The Gift of Humility

Art by Loni Thompson via Mixkit.co

God has a way of
sitting your ass down
when all you want to do
is ignore your body’s pain,
push through its topsy turvy
attitude, and rage against
your limitations. You want to
show it that you have the upper hand.

You don’t.
You want to believe that you do.
But, you don’t.

One morning, you’re fine.
The day is just like any other,
you fill your body with the
needed iron and Vitamin D it lacks,
you eat a hearty breakfast,
drink a cup of coffee,
and bounce your way out of the door.

The next morning, you’re blocked.
The bed locks you in.
Your back cramps up — spasms,
you brace yourself for torture.
Your left leg tightens.
You know this pain.

You know what’s coming.
You try to get up, try to
beat the rush of thunder
that rattles your bones, your
own personal storm.
You know the rain . . .

The pounding and
howling winds.
You also know, it will pass.

You lie back down,
caress the bed that caresses you,
and try to close your eyes.
You take this moment.
You free yourself from
work, running errands,
editing, research, publishing,
and saving someone else’s day.

You swallow that saucy pride
of yours and realize, finally, realize
that today is the day
you better try to save
yourself.


Originally published in A Cornered Gurl via Medium.

but if I hung the moon . . .

Lune #8 of 25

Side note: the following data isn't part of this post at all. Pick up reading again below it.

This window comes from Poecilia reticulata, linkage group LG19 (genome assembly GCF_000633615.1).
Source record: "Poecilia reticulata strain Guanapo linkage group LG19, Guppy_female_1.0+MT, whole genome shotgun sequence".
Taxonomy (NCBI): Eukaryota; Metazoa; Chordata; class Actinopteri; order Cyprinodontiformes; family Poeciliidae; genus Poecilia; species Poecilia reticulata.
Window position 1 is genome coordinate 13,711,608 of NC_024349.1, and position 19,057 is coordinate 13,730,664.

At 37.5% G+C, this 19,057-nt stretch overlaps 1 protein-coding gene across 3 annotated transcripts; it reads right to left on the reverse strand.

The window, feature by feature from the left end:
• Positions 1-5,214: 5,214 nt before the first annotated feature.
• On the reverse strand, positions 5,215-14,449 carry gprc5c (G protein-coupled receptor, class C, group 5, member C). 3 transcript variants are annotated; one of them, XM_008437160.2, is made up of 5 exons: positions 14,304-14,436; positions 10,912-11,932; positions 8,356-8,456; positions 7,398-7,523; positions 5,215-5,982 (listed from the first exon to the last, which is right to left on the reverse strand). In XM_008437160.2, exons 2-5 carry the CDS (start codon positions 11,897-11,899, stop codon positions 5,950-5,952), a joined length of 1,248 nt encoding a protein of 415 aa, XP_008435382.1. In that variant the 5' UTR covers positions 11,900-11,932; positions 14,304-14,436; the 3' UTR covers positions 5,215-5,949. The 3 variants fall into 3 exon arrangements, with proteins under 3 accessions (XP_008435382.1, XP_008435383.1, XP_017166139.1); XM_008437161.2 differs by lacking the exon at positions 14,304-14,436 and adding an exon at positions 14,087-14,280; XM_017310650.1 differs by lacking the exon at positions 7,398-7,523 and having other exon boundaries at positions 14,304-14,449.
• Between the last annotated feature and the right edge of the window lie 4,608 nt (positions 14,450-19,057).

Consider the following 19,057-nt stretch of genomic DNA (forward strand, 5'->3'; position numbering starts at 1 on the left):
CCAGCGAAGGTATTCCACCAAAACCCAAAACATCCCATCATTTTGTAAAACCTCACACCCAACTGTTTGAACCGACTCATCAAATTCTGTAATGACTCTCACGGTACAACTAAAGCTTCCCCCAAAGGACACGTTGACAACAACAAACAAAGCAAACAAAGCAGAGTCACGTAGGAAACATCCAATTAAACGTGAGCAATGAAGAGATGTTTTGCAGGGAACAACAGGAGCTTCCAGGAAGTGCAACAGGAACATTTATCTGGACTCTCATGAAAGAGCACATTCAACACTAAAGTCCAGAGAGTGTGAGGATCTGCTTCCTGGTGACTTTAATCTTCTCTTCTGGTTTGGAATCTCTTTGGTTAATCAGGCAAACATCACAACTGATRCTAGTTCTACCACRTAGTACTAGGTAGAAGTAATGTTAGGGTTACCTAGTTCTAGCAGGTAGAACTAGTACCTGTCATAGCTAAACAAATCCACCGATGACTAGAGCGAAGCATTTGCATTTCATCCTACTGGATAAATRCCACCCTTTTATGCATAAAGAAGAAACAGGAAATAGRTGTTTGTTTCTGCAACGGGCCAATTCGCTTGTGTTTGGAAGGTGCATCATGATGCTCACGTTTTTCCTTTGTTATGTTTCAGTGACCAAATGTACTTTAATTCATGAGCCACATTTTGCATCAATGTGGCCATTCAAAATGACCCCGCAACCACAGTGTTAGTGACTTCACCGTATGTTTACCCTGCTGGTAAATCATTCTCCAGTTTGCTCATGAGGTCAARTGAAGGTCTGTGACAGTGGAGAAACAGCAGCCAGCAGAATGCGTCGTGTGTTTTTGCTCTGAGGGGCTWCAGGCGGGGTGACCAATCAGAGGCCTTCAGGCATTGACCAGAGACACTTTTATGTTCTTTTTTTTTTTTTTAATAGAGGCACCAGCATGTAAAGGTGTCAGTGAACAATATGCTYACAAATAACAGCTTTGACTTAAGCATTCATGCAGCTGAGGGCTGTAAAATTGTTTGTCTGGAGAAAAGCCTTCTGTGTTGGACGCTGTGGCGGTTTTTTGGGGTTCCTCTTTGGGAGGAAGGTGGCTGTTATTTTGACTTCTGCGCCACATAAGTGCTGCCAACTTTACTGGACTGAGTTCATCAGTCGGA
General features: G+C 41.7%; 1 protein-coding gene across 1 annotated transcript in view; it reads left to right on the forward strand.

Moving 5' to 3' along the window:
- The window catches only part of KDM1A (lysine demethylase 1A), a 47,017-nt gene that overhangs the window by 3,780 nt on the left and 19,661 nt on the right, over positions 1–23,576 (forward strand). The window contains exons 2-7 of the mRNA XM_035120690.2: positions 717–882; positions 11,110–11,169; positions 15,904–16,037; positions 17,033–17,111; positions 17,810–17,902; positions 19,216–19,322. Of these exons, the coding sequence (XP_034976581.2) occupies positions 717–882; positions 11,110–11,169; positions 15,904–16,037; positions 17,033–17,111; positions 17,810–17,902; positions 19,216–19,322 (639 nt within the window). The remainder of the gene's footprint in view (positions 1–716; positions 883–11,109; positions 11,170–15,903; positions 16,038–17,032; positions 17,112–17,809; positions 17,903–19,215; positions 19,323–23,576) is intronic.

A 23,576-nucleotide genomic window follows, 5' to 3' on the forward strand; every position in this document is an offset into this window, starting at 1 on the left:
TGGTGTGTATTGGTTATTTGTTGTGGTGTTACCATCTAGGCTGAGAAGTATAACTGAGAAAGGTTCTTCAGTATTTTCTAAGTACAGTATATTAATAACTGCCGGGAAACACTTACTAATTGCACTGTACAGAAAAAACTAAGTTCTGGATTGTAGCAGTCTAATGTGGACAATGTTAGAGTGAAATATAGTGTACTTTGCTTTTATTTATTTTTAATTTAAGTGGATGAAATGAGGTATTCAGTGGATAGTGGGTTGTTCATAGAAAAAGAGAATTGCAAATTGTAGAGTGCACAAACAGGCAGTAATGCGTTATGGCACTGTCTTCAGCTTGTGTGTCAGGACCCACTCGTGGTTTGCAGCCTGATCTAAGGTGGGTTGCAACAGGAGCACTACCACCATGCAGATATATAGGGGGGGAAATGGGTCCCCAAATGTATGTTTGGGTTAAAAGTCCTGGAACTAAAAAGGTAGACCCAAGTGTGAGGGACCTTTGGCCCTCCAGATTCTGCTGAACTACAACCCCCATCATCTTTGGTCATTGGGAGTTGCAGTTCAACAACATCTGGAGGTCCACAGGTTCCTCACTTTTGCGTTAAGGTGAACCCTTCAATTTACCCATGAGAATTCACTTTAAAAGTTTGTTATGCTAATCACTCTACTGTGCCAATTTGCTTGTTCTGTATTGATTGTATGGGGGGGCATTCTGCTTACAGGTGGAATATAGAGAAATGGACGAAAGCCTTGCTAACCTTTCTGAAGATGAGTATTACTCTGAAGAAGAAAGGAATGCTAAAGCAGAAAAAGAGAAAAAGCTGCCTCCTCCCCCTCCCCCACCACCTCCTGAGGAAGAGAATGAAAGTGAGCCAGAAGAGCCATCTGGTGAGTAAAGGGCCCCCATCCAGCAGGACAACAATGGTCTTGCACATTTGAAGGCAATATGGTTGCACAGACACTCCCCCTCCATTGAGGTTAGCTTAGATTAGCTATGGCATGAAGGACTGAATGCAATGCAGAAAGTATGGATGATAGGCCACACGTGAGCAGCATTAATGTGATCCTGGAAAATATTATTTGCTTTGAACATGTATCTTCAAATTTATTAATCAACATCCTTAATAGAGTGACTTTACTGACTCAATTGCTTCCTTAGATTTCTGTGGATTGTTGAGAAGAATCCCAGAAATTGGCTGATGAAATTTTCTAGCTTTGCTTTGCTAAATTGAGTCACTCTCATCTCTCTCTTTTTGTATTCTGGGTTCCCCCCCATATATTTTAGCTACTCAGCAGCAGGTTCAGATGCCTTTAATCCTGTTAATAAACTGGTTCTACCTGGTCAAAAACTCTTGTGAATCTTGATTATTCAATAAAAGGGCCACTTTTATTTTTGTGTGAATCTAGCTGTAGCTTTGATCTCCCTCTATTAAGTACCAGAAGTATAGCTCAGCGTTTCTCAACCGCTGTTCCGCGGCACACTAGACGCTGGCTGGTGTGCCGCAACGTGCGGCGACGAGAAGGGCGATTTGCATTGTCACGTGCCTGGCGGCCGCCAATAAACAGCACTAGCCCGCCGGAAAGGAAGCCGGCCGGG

Moonlit Night in Positano by Anita Rée – 1922-1925

if I hung the moon
you’d notice
my heart is there too


*A lune (rhymes with moon) is a very short poem. It has only three lines. It is similar to a haiku. A haiku has three lines, and it follows a 5/7/5 syllable pattern. The lune’s syllable pattern is 5/3/5. Since the middle line is limited to three syllables, it is often the shortest line of the three. This makes a lune curve a bit like a crescent moon.

For the next twenty-five days, except Saturdays and Sundays, I will share a lune with each of you. This is Lune #8 of this project.

the artist remembers being unknown

theartist
Nude woman sketch drawing by Lavi Perchik via Unsplash

a reflective poem

the artist —
he sketches women
who won’t look at him.
I watch him create worlds
with charcoal and the
press of his fingers.

I buy his art
the next day in a Mom and Pop
art boutique around the corner.
I tell the shop owner,
“I used to know him,”
that was a long time ago.

he blows dust from
the pages, the artist —
sketching women
who won’t look at him.

“I used to know him,”
but I don’t anymore.


Originally published in Intimately Intricate via Medium.

Donation

Creative content straight from the mind of an innovator trying to shift the world with her writing.

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